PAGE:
Arts + Culture

Black Lives Matter Meets Greek Tragedy: Behind the Powerful Play 'Kill Move Paradise' at The National Black Theater

Playwright James Ijames, Director Saheem Ali and Actor Sidiki Fofana tell us why 'Kill Move Paradise' is spurring audiences to action.

New York—The National Black Theater in Harlem closed its 2017 season with a production of “Kill Move Paradise.”

Written by James Ijames, a Philadelphia based performer and playwright, and directed by Saheem Ali a Kenyan-American who lives in New York. The main character, Tiny, is played by the Guinean-American actor Sidiki Fofana. It ends this Sunday.

“Kill Move Paradise” addresses the issue of young African Americans who have been killed in different ways, including by police brutality.

Ijames, Ali and Fofana sat down with OkayAfrica to discuss the play's relationship to police brutality, how art and storytelling can help spur social justice and for Fofana, what his West African background means to his work as an actor.

Placide Magambo for Okayafrica: James, can you explain how you got the idea for writing “Kill Move Paradise?”

James IJames: Recently we saw African-Americans and other people of color being killed by law enforcement. I thought of how I could find ways to write about it without necessarily writing about the police officers nor by using the typical information found in the morning news about the family that lost somebody.

I kept looking at these people who have been killed and tried to tell the story of what happens when somebody is killed by police. We start to analyze who these people were before they died—whether they were good or bad people. I feel like this is a sort of trauma that happens even after they die—to their reputation, to their name, to who they are. I wanted to write a play that makes people consider how they talk about these people who have been killed by law enforcement.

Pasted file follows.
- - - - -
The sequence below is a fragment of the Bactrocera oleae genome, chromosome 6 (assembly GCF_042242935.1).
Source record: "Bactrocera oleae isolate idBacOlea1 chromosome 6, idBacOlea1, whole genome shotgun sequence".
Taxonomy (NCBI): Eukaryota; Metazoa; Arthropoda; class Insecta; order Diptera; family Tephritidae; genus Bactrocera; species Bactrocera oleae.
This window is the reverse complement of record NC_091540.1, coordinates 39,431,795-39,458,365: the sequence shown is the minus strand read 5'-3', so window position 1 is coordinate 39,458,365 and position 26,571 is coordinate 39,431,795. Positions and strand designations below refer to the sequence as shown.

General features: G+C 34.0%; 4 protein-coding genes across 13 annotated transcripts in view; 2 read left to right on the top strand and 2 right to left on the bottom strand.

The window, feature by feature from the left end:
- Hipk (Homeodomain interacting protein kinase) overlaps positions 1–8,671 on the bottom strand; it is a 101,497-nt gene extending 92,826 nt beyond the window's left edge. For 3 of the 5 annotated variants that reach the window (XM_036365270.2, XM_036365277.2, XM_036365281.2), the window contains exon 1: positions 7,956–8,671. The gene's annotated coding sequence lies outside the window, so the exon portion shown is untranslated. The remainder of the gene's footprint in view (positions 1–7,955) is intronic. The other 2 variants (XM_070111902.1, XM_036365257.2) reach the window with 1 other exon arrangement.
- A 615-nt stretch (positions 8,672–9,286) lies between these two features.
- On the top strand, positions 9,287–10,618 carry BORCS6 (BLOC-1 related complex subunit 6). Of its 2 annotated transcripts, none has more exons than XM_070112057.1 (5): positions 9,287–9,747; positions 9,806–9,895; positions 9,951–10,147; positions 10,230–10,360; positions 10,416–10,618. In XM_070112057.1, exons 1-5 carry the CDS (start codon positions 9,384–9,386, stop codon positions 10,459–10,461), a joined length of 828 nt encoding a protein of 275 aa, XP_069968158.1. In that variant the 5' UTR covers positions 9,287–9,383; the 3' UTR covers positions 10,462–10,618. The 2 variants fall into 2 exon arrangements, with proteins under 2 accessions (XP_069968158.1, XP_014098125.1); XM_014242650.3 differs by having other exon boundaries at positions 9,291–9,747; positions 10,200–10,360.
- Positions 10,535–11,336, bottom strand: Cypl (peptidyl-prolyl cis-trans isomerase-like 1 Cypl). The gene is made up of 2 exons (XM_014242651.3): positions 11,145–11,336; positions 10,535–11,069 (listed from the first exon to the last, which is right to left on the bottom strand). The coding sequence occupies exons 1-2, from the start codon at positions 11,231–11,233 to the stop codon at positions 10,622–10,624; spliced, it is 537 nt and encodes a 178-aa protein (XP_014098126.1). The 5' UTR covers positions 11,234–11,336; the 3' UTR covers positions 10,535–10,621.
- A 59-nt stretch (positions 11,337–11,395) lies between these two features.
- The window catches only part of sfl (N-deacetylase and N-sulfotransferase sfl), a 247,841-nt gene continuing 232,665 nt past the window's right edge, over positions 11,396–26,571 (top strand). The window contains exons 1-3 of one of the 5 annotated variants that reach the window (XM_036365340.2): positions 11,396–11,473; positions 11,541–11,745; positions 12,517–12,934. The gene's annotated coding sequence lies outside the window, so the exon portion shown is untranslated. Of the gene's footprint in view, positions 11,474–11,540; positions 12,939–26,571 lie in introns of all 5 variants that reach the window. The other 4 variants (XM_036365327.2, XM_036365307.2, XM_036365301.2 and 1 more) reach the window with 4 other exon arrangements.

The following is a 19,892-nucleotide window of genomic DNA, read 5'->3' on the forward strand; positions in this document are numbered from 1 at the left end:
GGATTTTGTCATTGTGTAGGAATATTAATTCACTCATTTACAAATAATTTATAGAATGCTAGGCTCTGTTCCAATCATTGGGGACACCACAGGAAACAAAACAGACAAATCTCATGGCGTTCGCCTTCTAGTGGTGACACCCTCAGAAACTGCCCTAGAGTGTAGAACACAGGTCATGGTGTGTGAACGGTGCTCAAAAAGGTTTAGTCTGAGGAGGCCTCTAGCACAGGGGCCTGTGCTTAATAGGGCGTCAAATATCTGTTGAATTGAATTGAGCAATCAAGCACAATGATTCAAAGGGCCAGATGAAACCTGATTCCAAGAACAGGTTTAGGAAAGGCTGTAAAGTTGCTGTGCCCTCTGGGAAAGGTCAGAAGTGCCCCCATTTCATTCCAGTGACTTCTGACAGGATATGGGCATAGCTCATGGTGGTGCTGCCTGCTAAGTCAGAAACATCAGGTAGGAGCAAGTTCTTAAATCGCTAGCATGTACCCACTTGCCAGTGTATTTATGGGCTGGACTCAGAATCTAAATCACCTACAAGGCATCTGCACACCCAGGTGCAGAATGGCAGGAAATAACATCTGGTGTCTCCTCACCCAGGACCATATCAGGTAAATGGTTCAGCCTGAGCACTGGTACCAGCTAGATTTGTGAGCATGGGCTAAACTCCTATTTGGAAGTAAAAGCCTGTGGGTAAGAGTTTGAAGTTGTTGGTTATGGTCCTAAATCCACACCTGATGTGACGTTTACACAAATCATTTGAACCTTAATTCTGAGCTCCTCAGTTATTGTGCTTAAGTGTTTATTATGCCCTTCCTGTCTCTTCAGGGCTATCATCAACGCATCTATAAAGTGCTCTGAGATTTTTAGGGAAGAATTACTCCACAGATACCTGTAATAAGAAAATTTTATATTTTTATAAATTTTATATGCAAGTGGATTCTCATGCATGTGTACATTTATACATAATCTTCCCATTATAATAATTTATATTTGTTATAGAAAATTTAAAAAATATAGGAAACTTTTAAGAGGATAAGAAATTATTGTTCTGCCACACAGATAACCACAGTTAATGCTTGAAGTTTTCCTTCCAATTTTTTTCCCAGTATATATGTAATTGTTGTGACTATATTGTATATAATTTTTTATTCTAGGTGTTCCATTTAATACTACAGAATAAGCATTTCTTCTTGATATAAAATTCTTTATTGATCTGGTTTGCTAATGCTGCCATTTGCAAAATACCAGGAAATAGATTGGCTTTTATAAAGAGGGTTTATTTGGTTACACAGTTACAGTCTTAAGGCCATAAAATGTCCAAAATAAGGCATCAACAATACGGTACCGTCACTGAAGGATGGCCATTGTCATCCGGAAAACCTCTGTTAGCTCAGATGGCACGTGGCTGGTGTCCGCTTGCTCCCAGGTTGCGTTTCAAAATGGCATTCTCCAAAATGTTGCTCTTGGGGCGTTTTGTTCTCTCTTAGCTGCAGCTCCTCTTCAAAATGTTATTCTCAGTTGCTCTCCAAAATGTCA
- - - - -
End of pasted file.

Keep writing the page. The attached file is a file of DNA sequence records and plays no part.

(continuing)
James Ijames Photo: Kim Carson

OKA: Saheem, as the director, please tell us about what the audience can expect from this play.

Saheem Ali: The play is about what is happening now in America, where a lot of young black men are being killed at the hands of the police. Not only white men are killing black people, but also black people are killing black people. It is a problem with the institution of law enforcement in this country. When James Ijames was writing this play he really examined this epidemic that is happening and combined it with theater traditions from the Greek tragedies to Samuel Beckett.

He took this phenomenon as an inspiration to tell this story. Personally I have never seen a play like this one and when I red the script I was very excited. It is a challenging piece because it is very epic with some big gestures and I am glad that we found our way to tell the story at National Black Theater in Harlem which is a great institution of African American history. It is a very important story which needs to be told.

Saheem Ali

OKA: Recently we have seen the rise of movements against police brutality including Black Lives Matter. How does “Kill Move Paradise” fit into this discussion?

Sidiki Fofana: This play is going to touch on so many things. So many who say that they believe in justice are never around—they don’t show up, whether it is dealing with immigration or racial, religious and ethnic divisions. In this play we want to show that we are the same. We are all human beings. Come understand who I am and let me know who you are. This play will open people’s eyes in so many ways especially to what is going on in our political system. This play is about four young men and what we deal with and how the highest level of love is the only way forward.

OKA: Do you consider your Guinean background when you are acting?